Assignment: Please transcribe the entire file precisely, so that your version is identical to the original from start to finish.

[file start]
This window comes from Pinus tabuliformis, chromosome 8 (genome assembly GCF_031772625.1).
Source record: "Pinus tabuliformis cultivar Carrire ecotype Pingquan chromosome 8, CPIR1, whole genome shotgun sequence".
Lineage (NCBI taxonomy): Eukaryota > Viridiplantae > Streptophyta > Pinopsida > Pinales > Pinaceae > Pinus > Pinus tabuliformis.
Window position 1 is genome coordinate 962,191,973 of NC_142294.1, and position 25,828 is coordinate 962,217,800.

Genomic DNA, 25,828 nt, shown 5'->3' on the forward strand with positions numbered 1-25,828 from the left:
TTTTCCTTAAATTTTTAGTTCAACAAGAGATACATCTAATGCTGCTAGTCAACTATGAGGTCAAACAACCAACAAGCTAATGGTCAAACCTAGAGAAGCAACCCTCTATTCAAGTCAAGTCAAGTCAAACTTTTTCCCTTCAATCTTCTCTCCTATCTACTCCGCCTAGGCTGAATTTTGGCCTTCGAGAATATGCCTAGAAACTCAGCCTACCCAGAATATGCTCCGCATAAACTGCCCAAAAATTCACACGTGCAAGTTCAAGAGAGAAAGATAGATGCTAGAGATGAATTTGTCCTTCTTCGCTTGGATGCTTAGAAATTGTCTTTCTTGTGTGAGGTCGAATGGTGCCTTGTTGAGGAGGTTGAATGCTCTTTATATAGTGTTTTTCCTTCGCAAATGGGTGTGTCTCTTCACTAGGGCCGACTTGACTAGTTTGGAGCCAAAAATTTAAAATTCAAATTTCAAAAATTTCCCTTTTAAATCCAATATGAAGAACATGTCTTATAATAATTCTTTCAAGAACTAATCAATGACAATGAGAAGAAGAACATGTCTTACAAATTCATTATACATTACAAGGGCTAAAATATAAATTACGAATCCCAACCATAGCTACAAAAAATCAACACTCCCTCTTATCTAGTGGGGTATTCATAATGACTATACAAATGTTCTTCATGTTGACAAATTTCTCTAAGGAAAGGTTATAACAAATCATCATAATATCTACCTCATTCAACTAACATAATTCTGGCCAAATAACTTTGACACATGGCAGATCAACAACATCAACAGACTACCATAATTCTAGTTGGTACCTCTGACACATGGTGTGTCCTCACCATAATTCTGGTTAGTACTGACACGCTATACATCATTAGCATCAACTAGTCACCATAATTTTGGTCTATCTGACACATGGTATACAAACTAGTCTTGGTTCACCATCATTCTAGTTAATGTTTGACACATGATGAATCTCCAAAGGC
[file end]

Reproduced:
This window comes from Pinus tabuliformis, chromosome 8 (genome assembly GCF_031772625.1).
Source record: "Pinus tabuliformis cultivar Carrire ecotype Pingquan chromosome 8, CPIR1, whole genome shotgun sequence".
Lineage (NCBI taxonomy): Eukaryota > Viridiplantae > Streptophyta > Pinopsida > Pinales > Pinaceae > Pinus > Pinus tabuliformis.
Window position 1 is genome coordinate 962,191,973 of NC_142294.1, and position 25,828 is coordinate 962,217,800.

Genomic DNA, 25,828 nt, shown 5'->3' on the forward strand with positions numbered 1-25,828 from the left:
TTTTCCTTAAATTTTTAGTTCAACAAGAGATACATCTAATGCTGCTAGTCAACTATGAGGTCAAACAACCAACAAGCTAATGGTCAAACCTAGAGAAGCAACCCTCTATTCAAGTCAAGTCAAGTCAAACTTTTTCCCTTCAATCTTCTCTCCTATCTACTCCGCCTAGGCTGAATTTTGGCCTTCGAGAATATGCCTAGAAACTCAGCCTACCCAGAATATGCTCCGCATAAACTGCCCAAAAATTCACACGTGCAAGTTCAAGAGAGAAAGATAGATGCTAGAGATGAATTTGTCCTTCTTCGCTTGGATGCTTAGAAATTGTCTTTCTTGTGTGAGGTCGAATGGTGCCTTGTTGAGGAGGTTGAATGCTCTTTATATAGTGTTTTTCCTTCGCAAATGGGTGTGTCTCTTCACTAGGGCCGACTTGACTAGTTTGGAGCCAAAAATTTAAAATTCAAATTTCAAAAATTTCCCTTTTAAATCCAATATGAAGAACATGTCTTATAATAATTCTTTCAAGAACTAATCAATGACAATGAGAAGAAGAACATGTCTTACAAATTCATTATACATTACAAGGGCTAAAATATAAATTACGAATCCCAACCATAGCTACAAAAAATCAACACTCCCTCTTATCTAGTGGGGTATTCATAATGACTATACAAATGTTCTTCATGTTGACAAATTTCTCTAAGGAAAGGTTATAACAAATCATCATAATATCTACCTCATTCAACTAACATAATTCTGGCCAAATAACTTTGACACATGGCAGATCAACAACATCAACAGACTACCATAATTCTAGTTGGTACCTCTGACACATGGTGTGTCCTCACCATAATTCTGGTTAGTACTGACACGCTATACATCATTAGCATCAACTAGTCACCATAATTTTGGTCTATCTGACACATGGTATACAAACTAGTCTTGGTTCACCATCATTCTAGTTAATGTTTGACACATGATGAATCTCCAAAGGC